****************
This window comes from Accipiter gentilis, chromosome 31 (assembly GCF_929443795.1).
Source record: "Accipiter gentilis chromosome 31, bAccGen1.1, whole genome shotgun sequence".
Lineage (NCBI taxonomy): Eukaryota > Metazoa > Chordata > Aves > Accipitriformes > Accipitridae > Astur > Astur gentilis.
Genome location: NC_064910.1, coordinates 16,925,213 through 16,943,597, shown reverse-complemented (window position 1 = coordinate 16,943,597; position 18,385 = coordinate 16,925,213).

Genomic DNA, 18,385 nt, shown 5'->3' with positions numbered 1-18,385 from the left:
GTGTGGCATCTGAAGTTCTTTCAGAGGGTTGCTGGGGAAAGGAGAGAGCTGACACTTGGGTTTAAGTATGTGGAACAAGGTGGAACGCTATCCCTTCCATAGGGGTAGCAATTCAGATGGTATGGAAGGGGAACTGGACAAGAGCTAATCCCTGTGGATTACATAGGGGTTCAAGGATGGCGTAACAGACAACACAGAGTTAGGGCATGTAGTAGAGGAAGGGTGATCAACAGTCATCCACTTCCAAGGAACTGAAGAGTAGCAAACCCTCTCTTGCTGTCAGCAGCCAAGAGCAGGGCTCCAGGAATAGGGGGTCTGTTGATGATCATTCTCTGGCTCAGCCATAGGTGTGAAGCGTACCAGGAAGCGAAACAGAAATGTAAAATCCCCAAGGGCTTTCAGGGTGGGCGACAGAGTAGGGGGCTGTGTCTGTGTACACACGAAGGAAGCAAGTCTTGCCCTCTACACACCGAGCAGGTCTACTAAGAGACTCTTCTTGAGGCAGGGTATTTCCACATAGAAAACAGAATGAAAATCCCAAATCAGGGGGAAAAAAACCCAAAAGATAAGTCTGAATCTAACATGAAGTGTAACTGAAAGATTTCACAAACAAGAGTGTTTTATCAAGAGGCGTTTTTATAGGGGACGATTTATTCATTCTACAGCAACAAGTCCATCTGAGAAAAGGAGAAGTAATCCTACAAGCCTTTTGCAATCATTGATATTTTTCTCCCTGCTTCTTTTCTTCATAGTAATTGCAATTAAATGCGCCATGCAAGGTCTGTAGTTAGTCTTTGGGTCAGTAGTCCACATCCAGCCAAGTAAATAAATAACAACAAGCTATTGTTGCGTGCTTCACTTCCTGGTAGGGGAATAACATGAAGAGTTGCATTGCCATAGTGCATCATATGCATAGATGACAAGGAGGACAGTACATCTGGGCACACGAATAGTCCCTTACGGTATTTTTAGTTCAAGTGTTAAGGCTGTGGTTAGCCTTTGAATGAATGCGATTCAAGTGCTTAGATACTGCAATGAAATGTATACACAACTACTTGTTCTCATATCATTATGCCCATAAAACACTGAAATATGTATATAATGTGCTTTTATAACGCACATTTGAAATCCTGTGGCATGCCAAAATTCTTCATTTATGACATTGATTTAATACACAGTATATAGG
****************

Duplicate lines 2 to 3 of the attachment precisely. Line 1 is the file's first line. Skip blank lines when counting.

Source record: "Accipiter gentilis chromosome 31, bAccGen1.1, whole genome shotgun sequence".
Lineage (NCBI taxonomy): Eukaryota > Metazoa > Chordata > Aves > Accipitriformes > Accipitridae > Astur > Astur gentilis.